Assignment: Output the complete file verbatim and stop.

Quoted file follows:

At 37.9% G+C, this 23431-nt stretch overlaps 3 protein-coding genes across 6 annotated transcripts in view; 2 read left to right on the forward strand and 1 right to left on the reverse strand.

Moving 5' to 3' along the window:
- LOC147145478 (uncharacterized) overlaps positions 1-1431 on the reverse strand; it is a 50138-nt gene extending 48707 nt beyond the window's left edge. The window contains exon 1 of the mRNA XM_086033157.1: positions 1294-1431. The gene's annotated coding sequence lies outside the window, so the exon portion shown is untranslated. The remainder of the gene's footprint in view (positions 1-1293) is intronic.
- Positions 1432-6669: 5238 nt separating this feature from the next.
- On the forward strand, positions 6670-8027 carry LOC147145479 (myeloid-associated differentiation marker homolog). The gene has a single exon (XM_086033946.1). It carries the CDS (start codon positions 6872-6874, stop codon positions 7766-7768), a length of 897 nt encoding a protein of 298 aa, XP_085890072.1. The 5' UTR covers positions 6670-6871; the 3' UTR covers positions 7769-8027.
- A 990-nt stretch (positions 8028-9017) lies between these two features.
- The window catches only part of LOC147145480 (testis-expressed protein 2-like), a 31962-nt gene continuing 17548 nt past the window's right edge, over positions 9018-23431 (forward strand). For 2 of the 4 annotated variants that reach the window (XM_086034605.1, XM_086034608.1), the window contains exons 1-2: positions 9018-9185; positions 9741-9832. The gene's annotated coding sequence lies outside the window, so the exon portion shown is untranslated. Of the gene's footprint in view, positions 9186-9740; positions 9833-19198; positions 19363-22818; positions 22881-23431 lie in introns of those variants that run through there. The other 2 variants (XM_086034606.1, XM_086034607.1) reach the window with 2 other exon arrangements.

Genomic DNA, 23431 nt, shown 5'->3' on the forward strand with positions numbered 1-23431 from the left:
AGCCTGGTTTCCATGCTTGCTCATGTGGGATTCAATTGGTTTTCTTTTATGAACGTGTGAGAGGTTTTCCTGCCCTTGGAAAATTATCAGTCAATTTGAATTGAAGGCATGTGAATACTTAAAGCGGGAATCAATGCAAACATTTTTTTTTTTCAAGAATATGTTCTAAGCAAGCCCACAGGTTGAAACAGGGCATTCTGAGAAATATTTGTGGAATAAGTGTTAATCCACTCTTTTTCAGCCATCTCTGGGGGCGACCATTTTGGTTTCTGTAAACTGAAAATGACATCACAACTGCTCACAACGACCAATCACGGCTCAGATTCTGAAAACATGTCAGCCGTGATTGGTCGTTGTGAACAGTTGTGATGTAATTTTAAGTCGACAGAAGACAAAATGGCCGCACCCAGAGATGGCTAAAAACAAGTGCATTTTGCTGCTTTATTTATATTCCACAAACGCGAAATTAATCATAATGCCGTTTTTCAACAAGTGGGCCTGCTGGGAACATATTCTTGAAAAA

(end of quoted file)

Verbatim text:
At 37.9% G+C, this 23431-nt stretch overlaps 3 protein-coding genes across 6 annotated transcripts in view; 2 read left to right on the forward strand and 1 right to left on the reverse strand.

Moving 5' to 3' along the window:
- LOC147145478 (uncharacterized) overlaps positions 1-1431 on the reverse strand; it is a 50138-nt gene extending 48707 nt beyond the window's left edge. The window contains exon 1 of the mRNA XM_086033157.1: positions 1294-1431. The gene's annotated coding sequence lies outside the window, so the exon portion shown is untranslated. The remainder of the gene's footprint in view (positions 1-1293) is intronic.
- Positions 1432-6669: 5238 nt separating this feature from the next.
- On the forward strand, positions 6670-8027 carry LOC147145479 (myeloid-associated differentiation marker homolog). The gene has a single exon (XM_086033946.1). It carries the CDS (start codon positions 6872-6874, stop codon positions 7766-7768), a length of 897 nt encoding a protein of 298 aa, XP_085890072.1. The 5' UTR covers positions 6670-6871; the 3' UTR covers positions 7769-8027.
- A 990-nt stretch (positions 8028-9017) lies between these two features.
- The window catches only part of LOC147145480 (testis-expressed protein 2-like), a 31962-nt gene continuing 17548 nt past the window's right edge, over positions 9018-23431 (forward strand). For 2 of the 4 annotated variants that reach the window (XM_086034605.1, XM_086034608.1), the window contains exons 1-2: positions 9018-9185; positions 9741-9832. The gene's annotated coding sequence lies outside the window, so the exon portion shown is untranslated. Of the gene's footprint in view, positions 9186-9740; positions 9833-19198; positions 19363-22818; positions 22881-23431 lie in introns of those variants that run through there. The other 2 variants (XM_086034606.1, XM_086034607.1) reach the window with 2 other exon arrangements.

Genomic DNA, 23431 nt, shown 5'->3' on the forward strand with positions numbered 1-23431 from the left:
AGCCTGGTTTCCATGCTTGCTCATGTGGGATTCAATTGGTTTTCTTTTATGAACGTGTGAGAGGTTTTCCTGCCCTTGGAAAATTATCAGTCAATTTGAATTGAAGGCATGTGAATACTTAAAGCGGGAATCAATGCAAACATTTTTTTTTTTCAAGAATATGTTCTAAGCAAGCCCACAGGTTGAAACAGGGCATTCTGAGAAATATTTGTGGAATAAGTGTTAATCCACTCTTTTTCAGCCATCTCTGGGGGCGACCATTTTGGTTTCTGTAAACTGAAAATGACATCACAACTGCTCACAACGACCAATCACGGCTCAGATTCTGAAAACATGTCAGCCGTGATTGGTCGTTGTGAACAGTTGTGATGTAATTTTAAGTCGACAGAAGACAAAATGGCCGCACCCAGAGATGGCTAAAAACAAGTGCATTTTGCTGCTTTATTTATATTCCACAAACGCGAAATTAATCATAATGCCGTTTTTCAACAAGTGGGCCTGCTGGGAACATATTCTTGAAAAA